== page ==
The latest US jobs report had some distressing news, this week, showing that the economy is not adding jobs at pace that follows analyst expectations. While this might actually be a sign that things are improving—because there are so few people looking for work, hopefully—one thing that might indicate a recovery is the rise in homebuilding. Apparently US homebuilding increased at a higher rate than expected in January, finally ending four straight months of decline in single-family housing construction.
Taking a closer look at the numbers, housing starts did see a jump of nearly 19 percent—to a seasonally adjusted annual rate of 1.230 million units—in January. In addition, the United States Department of Commerce said that December’s data has been revised down to reflect a declining rate of 1.037 million units instead of the 1.078 million units that had been originally reported.
At the same time, building permits of these units did fall to their lowest level since the middle of 2017, despite rising by 1.4 percent (to a rate of 1.345 million). This was driven largely by a jump in permits within the more volatile multi-family housing segment of the industry.
It is important to observe the difference between single-family and multiple-family housing. Single-family homebuilding, of course, accounts for the majority of the overall US housing market. This sector—again, the largest in the market—grew by slightly more than 25 percent to 926,000 units, in January. This is actually the highest such growth since May of 2018. More importantly, it comes after four consecutive months of decline.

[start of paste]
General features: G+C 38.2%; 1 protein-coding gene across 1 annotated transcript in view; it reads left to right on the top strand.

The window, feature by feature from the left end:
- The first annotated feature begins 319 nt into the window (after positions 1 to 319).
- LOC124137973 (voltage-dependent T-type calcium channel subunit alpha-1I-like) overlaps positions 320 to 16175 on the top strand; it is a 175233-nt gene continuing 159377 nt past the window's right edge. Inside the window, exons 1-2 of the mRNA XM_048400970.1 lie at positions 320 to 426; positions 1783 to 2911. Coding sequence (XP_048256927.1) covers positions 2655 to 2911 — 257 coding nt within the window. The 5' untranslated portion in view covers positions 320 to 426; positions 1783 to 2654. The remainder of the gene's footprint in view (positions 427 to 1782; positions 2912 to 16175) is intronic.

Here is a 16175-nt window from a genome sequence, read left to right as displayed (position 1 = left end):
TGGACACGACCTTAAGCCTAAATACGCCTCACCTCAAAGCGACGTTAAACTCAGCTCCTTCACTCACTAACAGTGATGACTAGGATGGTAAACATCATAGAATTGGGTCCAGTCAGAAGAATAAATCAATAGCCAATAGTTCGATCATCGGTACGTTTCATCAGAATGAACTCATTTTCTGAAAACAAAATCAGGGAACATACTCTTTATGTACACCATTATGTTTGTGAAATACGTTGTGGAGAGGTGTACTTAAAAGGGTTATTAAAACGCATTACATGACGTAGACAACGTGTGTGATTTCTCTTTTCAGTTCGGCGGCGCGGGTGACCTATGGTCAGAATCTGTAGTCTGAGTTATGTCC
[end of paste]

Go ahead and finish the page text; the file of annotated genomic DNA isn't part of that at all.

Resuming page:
On the other hand, single-family homebuilding permits fell 2.1 percent, in January, at the pace of 812,000 units. This is the lowest level of such growth since August of 2017. These numbers suggest a definite weakness in single-family homebuilding is on the horizon.
On the other side of this, however, multi-family housing starts grew by 2.4 percent, at the pace of 304,000, in January. And on top of that, multi-family home construction permits grew more than 7 percent, at a rate of 533,000 units.
Overall, then, these incremental changes appear to indicate that we should see a modest increase in sales this year. And that will be a welcomed change from the slow market of 2018, which was hindered by rising mortgage rates and uncertain economic stability.